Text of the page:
Army converts one infantry division into RAMFOR

New Delhi, Oct 20 (PTI) Sharpening its capabilities to carry out operations on enemy shores, the Indian Army has converted one of its infantry divisions with over 10,000 troops into a Reorganised Amphibious Formation (RAMFOR).  The Hyderabad-based 54 Infantry Division has been converted into an amphibious formation to bolster capabilities to carry out amphibious operations, Army sources told PTI here.  They said majority of the work in converting the Division into an amphibious formation was carried out under present Commandant of the Army War College Lt Gen Anil Chait.  The Army has already raised three brigades to carry out the amphibious operations. Of the three, one is based in South India, another in West India and the third in the Andaman and Nicobar Islands.  The Army has been looking to increase its amphibious brigades in the island territories of Andaman and Nicobar by increasing its presence there.  "These developments are significant in view of the increasing presence of the Chinese Navy in the vicinity," said defence analyst Commander (retd) Sunil Chauhan.  The Army is looking to increase its amphibious war-fighting assets also with plans of acquiring light infantry combat vehicles for such operations.  In this direction, the Navy has inducted the INS Jalashwa from the US for amphibious operations and is looking to acquire four more such ships from indigenous sources in near future.  The Cabinet Committee on Security had also recently cleared a Navy proposal for procuring eight amphibious assault vessels from the Garden Reach Shipbuilders under a Rs 2,176 crore deal.

'Pak spends on 3 soldiers what India spends on 1'

Islamabad: Pakistan spends on three soldiers what India spends on only one soldier, Army Chief General Ashfaq Parvez Kayani has said here.  During the briefing of defence committees of the two houses of Parliament at General Headquarters on Tuesday, the general said up to 75 percent of the defence services allocation was spent on salary and rations of the personnel and just 25 percent on "everything else".  The briefing took place amid tension over the massing of heavily-armed US and NATO troops at the Afghanistan-Pakistan border.  The Pakistan Army chief denied that defence spending had been going up over the years, reported Dawn.  He said that in 2001 defence spending was 4.6 percent of the GDP while it had now gone down to 2.4 percent of the GDP.  When a parliamentarian asked him on why did former US military chief Admiral Mike Mullen "stab him in the back" by levelling serious allegations against the Army, the general replied: "Friendship does not matter in such issues."  "(Mike) Mullen did what he thought was in the interest of the United States and I will do what I think is in Pakistan's interest."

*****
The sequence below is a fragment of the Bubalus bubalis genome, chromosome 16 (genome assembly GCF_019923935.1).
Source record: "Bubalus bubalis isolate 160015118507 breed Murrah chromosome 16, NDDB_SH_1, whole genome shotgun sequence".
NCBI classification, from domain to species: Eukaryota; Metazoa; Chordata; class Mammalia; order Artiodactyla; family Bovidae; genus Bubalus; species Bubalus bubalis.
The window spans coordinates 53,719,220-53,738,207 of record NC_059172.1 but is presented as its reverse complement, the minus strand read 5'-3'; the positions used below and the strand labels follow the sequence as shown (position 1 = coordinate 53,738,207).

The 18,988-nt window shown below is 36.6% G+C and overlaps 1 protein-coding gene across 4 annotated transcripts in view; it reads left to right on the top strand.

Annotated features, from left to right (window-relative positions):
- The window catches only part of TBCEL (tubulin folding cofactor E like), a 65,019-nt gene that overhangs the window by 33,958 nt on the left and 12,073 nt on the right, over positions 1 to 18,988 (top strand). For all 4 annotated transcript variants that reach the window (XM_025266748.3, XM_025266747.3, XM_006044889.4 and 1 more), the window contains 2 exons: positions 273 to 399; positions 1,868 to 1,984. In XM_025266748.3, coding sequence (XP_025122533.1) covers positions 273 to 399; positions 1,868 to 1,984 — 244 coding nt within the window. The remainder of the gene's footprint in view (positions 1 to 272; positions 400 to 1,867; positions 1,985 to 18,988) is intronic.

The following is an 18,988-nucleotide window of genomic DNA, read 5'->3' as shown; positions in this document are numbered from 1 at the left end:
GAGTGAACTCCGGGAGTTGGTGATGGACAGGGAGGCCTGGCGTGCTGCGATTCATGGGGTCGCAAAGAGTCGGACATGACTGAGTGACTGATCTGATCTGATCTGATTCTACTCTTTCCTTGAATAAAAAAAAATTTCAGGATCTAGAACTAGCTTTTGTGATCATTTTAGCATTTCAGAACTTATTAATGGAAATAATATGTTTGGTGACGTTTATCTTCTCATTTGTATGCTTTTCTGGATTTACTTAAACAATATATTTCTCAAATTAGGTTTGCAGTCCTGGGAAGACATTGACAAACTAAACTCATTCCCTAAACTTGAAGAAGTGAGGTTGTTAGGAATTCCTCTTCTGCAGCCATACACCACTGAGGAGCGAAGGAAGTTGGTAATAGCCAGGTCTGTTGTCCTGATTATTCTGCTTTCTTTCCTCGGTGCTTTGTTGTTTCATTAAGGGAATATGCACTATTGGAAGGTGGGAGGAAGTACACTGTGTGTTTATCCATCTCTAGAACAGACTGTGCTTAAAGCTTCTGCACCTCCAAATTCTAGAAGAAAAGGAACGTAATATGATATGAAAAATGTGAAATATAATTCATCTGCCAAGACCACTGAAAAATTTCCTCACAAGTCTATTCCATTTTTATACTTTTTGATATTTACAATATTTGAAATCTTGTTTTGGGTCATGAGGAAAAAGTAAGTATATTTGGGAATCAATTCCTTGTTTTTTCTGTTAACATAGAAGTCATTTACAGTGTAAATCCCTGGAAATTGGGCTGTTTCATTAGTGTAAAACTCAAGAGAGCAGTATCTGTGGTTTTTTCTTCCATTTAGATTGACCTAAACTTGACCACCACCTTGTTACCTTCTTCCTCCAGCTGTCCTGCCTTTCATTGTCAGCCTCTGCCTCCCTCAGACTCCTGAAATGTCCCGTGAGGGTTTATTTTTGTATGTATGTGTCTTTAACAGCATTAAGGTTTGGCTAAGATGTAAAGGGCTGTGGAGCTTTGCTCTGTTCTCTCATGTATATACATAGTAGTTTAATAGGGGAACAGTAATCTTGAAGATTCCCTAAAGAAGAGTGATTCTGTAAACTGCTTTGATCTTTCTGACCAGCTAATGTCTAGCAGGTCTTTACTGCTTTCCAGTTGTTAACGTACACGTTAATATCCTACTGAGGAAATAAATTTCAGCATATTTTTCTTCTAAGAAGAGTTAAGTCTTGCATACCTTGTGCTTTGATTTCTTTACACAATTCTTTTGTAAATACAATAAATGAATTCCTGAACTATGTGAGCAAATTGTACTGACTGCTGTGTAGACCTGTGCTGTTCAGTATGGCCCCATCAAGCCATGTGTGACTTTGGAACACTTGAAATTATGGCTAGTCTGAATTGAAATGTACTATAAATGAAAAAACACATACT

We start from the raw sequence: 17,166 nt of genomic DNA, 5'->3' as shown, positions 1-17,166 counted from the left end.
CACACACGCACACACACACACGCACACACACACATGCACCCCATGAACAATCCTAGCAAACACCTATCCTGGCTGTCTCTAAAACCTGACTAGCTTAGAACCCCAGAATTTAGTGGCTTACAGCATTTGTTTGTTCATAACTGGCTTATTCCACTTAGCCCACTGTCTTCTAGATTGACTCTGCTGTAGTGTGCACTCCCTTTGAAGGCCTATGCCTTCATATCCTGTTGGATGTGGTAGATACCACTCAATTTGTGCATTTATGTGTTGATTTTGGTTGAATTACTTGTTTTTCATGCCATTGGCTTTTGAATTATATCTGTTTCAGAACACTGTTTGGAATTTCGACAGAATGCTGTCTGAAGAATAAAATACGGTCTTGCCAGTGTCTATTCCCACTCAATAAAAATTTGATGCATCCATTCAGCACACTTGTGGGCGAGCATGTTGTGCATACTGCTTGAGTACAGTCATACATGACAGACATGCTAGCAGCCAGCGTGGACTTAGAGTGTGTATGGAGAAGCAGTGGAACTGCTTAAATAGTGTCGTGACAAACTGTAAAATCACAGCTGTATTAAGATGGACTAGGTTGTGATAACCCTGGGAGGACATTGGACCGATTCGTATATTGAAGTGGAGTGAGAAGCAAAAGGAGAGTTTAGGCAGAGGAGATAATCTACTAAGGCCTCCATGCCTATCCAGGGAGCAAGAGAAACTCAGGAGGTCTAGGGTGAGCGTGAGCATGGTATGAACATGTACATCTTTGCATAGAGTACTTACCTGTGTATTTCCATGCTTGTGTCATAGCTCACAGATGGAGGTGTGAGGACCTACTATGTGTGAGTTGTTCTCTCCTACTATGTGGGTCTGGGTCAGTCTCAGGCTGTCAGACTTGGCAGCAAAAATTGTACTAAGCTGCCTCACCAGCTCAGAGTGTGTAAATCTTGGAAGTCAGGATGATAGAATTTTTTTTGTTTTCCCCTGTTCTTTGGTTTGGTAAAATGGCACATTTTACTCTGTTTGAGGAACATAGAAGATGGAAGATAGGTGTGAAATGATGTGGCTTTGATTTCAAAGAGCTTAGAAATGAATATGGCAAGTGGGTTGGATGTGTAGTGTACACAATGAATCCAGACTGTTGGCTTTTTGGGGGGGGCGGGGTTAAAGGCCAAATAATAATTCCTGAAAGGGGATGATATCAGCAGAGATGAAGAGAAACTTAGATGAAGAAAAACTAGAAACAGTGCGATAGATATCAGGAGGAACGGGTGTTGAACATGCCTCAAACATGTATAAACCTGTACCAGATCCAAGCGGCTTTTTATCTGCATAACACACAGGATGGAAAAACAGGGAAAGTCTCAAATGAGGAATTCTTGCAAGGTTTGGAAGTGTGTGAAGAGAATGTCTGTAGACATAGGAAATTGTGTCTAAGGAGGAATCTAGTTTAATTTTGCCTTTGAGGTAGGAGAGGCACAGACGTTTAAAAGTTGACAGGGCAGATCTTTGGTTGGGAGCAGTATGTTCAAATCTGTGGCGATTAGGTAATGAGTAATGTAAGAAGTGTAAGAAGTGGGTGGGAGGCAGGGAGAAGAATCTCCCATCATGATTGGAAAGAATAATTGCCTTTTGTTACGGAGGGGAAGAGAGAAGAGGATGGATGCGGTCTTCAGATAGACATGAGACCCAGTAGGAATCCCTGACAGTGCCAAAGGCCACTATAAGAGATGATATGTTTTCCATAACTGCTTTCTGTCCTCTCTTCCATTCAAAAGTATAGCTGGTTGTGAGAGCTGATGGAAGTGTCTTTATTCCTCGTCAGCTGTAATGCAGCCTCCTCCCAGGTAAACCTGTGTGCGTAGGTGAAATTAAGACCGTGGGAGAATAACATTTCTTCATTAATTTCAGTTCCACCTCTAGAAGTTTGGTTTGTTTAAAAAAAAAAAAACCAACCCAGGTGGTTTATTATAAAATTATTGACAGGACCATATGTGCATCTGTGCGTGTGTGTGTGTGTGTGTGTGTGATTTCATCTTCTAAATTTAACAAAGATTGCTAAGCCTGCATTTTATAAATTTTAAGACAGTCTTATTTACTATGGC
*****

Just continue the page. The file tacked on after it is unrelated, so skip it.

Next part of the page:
Indian Army’s armoured corps honoured

New Delhi, Oct 1 (IANS) The Indian Army’s opener combat tanks regiment has been honoured with the army chief’s standard.  Army Chief General V.K. Singh presented the Standards to the 85 Armoured Regiment by Roorkee Cantonment in Uttarakhand at a prim military parade Friday, a unlock here said.  A mounted parade was held with full military regalia and the event was witnessed, amid others, by Western Army Commander Lt. Gen S.R. Ghosh.  The corps was honoured in recognition of its ‘dedicated and meritorious’ service since its raising Oct 1, 1976.  A first element of the armoured corps, 85 Armoured Regiment has partook in always actions undertaken along the Indian Army since its raising.  The regiment has won a Shaurya Chakra, the third maximum peacetime courage medal, three Sena Medals, 11 Chief of Army Staff Commendation Cards and 21 General Officer Command-in-Chief Commendation Cards.  To mark this occasion Replica Watches, the legion king too released a Special Day Cover, the release joined.